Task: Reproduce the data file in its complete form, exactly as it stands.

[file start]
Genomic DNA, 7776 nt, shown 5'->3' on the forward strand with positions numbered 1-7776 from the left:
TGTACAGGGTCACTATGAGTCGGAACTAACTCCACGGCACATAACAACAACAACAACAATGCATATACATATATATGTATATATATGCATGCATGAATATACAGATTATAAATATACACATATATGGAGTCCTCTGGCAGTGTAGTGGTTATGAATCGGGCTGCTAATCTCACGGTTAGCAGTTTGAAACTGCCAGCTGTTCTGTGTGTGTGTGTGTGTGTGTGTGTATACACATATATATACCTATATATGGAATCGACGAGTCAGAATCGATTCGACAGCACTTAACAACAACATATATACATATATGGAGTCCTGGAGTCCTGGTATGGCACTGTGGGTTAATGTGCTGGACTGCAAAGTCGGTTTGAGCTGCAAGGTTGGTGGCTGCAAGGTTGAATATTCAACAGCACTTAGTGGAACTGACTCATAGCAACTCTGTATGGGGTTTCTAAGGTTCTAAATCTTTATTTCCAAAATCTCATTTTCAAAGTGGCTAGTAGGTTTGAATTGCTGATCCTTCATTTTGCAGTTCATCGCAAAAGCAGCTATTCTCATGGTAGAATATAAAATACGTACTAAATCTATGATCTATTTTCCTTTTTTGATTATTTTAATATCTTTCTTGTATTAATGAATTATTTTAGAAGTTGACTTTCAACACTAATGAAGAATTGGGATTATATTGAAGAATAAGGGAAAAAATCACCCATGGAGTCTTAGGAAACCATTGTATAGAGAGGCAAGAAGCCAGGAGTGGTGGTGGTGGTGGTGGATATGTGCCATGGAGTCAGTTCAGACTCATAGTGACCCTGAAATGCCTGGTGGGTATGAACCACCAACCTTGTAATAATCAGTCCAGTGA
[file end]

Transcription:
Genomic DNA, 7776 nt, shown 5'->3' on the forward strand with positions numbered 1-7776 from the left:
TGTACAGGGTCACTATGAGTCGGAACTAACTCCACGGCACATAACAACAACAACAACAATGCATATACATATATATGTATATATATGCATGCATGAATATACAGATTATAAATATACACATATATGGAGTCCTCTGGCAGTGTAGTGGTTATGAATCGGGCTGCTAATCTCACGGTTAGCAGTTTGAAACTGCCAGCTGTTCTGTGTGTGTGTGTGTGTGTGTGTGTATACACATATATATACCTATATATGGAATCGACGAGTCAGAATCGATTCGACAGCACTTAACAACAACATATATACATATATGGAGTCCTGGAGTCCTGGTATGGCACTGTGGGTTAATGTGCTGGACTGCAAAGTCGGTTTGAGCTGCAAGGTTGGTGGCTGCAAGGTTGAATATTCAACAGCACTTAGTGGAACTGACTCATAGCAACTCTGTATGGGGTTTCTAAGGTTCTAAATCTTTATTTCCAAAATCTCATTTTCAAAGTGGCTAGTAGGTTTGAATTGCTGATCCTTCATTTTGCAGTTCATCGCAAAAGCAGCTATTCTCATGGTAGAATATAAAATACGTACTAAATCTATGATCTATTTTCCTTTTTTGATTATTTTAATATCTTTCTTGTATTAATGAATTATTTTAGAAGTTGACTTTCAACACTAATGAAGAATTGGGATTATATTGAAGAATAAGGGAAAAAATCACCCATGGAGTCTTAGGAAACCATTGTATAGAGAGGCAAGAAGCCAGGAGTGGTGGTGGTGGTGGTGGATATGTGCCATGGAGTCAGTTCAGACTCATAGTGACCCTGAAATGCCTGGTGGGTATGAACCACCAACCTTGTAATAATCAGTCCAGTGA